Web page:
Hackers Rewarded for Attack on Jeep
Masterminds Behind Experimental Jeep Hack Get New Jobs
If you can’t beat ‘em, join ‘em…or in GM’s case, hire them on to be leaders in cyber security. But let’s take a step back for a moment to recall a 2015 Wired Magazine special that focused on the ability of two hackers to successfully take control of a Jeep Cherokee remotely from miles away. It was one of the scariest and coolest experiments to have recently happened to both the cyber security and automotive world. With control of the transmission, windshield wipers, radio, and more, it became clear very quickly that the new computerized systems in our vehicles are not safe.
Since then, the two hackers Charlie Miller and Chris Valasek, have been hired on as cyber security experts, not by Jeep, who obviously needs their help, but by GM. The two were scooped up by the GM subsidiary Cruise Automation division. Believe it or not, this was not their first attempt at carjacking a vehicle via computer. This was however, the first time they advertised their capabilities and showed how easy it was to do wirelessly.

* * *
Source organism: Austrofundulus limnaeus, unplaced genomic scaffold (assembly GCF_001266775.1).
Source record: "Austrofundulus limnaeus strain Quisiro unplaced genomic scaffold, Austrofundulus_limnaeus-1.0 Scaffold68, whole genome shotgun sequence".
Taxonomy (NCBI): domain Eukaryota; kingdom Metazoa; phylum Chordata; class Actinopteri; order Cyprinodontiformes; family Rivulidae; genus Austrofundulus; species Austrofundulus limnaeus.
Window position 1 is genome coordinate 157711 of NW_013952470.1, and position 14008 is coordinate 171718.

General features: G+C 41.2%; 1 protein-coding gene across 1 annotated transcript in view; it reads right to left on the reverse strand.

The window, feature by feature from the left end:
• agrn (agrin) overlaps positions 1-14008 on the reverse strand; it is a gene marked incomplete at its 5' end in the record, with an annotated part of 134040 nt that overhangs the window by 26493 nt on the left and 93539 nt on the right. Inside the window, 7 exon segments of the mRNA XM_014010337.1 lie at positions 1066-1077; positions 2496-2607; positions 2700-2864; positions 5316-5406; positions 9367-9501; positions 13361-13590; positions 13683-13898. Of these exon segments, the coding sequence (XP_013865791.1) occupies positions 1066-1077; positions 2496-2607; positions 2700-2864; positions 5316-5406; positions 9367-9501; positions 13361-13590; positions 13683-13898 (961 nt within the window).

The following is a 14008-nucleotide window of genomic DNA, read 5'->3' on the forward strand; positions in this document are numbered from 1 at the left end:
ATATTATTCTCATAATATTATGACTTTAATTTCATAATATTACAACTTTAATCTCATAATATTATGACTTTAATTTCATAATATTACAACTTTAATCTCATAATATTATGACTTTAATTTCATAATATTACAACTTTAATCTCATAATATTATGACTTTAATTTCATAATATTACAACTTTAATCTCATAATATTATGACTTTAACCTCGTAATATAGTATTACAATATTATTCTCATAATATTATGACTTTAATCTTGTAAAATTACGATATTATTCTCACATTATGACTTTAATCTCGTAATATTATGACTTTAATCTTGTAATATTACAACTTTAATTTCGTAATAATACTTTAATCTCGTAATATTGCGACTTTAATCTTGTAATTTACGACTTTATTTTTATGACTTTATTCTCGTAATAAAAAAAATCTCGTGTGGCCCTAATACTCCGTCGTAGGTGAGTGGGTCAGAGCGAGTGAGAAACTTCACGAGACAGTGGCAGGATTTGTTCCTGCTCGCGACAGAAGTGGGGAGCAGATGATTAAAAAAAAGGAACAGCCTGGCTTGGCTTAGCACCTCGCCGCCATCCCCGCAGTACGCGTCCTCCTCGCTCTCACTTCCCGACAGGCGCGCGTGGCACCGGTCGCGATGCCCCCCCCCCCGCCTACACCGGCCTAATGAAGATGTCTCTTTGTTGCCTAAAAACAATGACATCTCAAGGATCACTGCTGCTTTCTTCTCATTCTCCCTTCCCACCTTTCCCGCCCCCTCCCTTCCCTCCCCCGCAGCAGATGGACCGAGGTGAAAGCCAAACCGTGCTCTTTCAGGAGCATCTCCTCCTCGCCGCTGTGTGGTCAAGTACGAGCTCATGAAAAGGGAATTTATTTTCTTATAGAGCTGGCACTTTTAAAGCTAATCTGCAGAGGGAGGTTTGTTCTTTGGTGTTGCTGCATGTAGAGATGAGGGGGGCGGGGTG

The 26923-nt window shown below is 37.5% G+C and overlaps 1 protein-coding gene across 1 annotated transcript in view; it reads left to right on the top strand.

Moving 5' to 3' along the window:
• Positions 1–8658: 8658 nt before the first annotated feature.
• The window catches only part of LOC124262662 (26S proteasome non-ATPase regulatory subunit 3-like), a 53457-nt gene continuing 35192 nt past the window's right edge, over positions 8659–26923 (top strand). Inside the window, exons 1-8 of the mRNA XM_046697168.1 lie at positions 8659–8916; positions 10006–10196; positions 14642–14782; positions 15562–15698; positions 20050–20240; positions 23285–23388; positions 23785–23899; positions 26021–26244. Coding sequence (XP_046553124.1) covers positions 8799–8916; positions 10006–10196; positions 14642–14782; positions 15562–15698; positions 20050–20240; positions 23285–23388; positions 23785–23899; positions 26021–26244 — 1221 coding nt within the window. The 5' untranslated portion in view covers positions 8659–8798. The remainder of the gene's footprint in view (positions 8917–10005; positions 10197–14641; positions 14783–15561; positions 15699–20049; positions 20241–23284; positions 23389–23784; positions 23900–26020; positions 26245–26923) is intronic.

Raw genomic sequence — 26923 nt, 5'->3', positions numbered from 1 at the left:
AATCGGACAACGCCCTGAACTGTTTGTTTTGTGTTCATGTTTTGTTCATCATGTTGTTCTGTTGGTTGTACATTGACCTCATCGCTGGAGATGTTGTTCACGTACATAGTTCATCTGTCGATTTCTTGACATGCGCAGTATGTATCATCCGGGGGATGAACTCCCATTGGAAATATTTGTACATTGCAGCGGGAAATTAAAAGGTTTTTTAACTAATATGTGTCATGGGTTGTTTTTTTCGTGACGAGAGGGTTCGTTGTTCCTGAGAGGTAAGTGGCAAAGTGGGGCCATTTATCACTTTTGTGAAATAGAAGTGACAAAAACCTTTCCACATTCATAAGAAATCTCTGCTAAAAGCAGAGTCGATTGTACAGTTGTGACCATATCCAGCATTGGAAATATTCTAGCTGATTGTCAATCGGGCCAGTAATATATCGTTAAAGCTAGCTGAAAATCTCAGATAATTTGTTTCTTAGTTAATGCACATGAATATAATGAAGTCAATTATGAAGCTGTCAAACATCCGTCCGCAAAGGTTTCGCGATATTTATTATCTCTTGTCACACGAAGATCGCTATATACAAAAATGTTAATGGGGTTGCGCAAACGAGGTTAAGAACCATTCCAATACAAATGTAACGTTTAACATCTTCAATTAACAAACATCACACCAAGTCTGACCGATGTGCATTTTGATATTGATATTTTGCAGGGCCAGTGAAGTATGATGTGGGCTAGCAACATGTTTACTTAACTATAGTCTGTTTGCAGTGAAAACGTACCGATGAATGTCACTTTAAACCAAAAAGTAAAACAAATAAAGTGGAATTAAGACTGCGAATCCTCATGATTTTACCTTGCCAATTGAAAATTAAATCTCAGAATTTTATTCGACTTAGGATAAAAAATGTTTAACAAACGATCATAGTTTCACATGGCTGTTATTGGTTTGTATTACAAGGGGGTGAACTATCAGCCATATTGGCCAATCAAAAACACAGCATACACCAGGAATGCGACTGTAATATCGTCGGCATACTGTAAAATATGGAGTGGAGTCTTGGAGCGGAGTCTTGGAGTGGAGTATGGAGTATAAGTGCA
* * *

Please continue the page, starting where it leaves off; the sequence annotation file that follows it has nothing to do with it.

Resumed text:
The best part about this is they can now test better systems and prevent future issues. It is nearly impossible to eliminate all risks, but new self-driving technologies are being tested currently in at least 3 different states. And please, don’t feel bad for Chrysler. Charlie and Chris are dedicated to the better cause, and did lend a hand to them to ease their problems.
As for any negative repercussions for the original publicized hack, there were none. FCA did release a statement implying strong discontent with them releasing such detailed information on the hack, a subtle guilt which likely played a decent role in the pair’s cooperation with the company afterward.
To take the matter a bit further, there have been more calculations and hacks since then. More and more cyber-schools, personal techies, and automotive experts are learning about the vulnerabilities of these new vehicles and how they can be made safer for consumers. They are learning how to hack them, control them, and teach others how to do the same. While most of the research is done out of hope to stop future hacks and develop safe technology, the numbers are still unnerving. The number of exposed and at-risk vehicles for FCA alone may be close to 500,000.
For those of us who are not driving technologically advanced vehicles, hold onto those trusty steeds as long as possible. That old civic hatchback may be one of the safest options out there after all.
Categories: Automotive News